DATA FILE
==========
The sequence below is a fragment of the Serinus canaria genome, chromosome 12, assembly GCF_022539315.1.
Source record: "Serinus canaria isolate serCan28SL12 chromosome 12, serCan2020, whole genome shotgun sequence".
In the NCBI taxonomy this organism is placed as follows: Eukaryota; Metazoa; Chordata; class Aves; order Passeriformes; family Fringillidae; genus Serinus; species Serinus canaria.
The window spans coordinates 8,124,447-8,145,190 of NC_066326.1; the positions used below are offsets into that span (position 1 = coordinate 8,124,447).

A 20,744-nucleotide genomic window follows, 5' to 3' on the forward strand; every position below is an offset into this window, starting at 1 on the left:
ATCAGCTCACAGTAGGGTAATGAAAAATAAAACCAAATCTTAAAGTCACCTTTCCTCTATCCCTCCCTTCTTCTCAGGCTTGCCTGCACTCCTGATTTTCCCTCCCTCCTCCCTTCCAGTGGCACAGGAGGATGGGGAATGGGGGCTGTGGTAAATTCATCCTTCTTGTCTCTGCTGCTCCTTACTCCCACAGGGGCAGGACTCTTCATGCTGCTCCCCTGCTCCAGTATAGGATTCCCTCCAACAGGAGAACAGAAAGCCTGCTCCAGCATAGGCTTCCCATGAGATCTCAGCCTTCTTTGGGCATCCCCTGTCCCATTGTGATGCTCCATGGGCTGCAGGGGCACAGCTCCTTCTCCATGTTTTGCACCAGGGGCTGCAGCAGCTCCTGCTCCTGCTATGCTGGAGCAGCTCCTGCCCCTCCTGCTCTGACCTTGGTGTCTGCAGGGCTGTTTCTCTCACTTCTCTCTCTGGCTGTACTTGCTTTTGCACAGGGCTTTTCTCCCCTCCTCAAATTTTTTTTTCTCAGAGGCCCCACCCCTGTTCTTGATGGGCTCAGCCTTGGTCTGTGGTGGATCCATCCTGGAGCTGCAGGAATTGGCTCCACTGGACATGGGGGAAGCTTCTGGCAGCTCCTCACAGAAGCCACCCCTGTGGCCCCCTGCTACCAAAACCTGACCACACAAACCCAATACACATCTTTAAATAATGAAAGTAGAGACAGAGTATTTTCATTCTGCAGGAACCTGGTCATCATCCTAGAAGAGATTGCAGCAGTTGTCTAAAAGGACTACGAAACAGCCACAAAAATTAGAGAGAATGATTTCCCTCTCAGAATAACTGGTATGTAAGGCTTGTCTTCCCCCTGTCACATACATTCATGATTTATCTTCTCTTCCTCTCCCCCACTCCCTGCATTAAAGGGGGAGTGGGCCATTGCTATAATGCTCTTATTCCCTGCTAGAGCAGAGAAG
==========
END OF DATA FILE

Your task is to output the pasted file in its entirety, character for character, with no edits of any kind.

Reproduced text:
The sequence below is a fragment of the Serinus canaria genome, chromosome 12, assembly GCF_022539315.1.
Source record: "Serinus canaria isolate serCan28SL12 chromosome 12, serCan2020, whole genome shotgun sequence".
In the NCBI taxonomy this organism is placed as follows: Eukaryota; Metazoa; Chordata; class Aves; order Passeriformes; family Fringillidae; genus Serinus; species Serinus canaria.
The window spans coordinates 8,124,447-8,145,190 of NC_066326.1; the positions used below are offsets into that span (position 1 = coordinate 8,124,447).

A 20,744-nucleotide genomic window follows, 5' to 3' on the forward strand; every position below is an offset into this window, starting at 1 on the left:
ATCAGCTCACAGTAGGGTAATGAAAAATAAAACCAAATCTTAAAGTCACCTTTCCTCTATCCCTCCCTTCTTCTCAGGCTTGCCTGCACTCCTGATTTTCCCTCCCTCCTCCCTTCCAGTGGCACAGGAGGATGGGGAATGGGGGCTGTGGTAAATTCATCCTTCTTGTCTCTGCTGCTCCTTACTCCCACAGGGGCAGGACTCTTCATGCTGCTCCCCTGCTCCAGTATAGGATTCCCTCCAACAGGAGAACAGAAAGCCTGCTCCAGCATAGGCTTCCCATGAGATCTCAGCCTTCTTTGGGCATCCCCTGTCCCATTGTGATGCTCCATGGGCTGCAGGGGCACAGCTCCTTCTCCATGTTTTGCACCAGGGGCTGCAGCAGCTCCTGCTCCTGCTATGCTGGAGCAGCTCCTGCCCCTCCTGCTCTGACCTTGGTGTCTGCAGGGCTGTTTCTCTCACTTCTCTCTCTGGCTGTACTTGCTTTTGCACAGGGCTTTTCTCCCCTCCTCAAATTTTTTTTTCTCAGAGGCCCCACCCCTGTTCTTGATGGGCTCAGCCTTGGTCTGTGGTGGATCCATCCTGGAGCTGCAGGAATTGGCTCCACTGGACATGGGGGAAGCTTCTGGCAGCTCCTCACAGAAGCCACCCCTGTGGCCCCCTGCTACCAAAACCTGACCACACAAACCCAATACACATCTTTAAATAATGAAAGTAGAGACAGAGTATTTTCATTCTGCAGGAACCTGGTCATCATCCTAGAAGAGATTGCAGCAGTTGTCTAAAAGGACTACGAAACAGCCACAAAAATTAGAGAGAATGATTTCCCTCTCAGAATAACTGGTATGTAAGGCTTGTCTTCCCCCTGTCACATACATTCATGATTTATCTTCTCTTCCTCTCCCCCACTCCCTGCATTAAAGGGGGAGTGGGCCATTGCTATAATGCTCTTATTCCCTGCTAGAGCAGAGAAG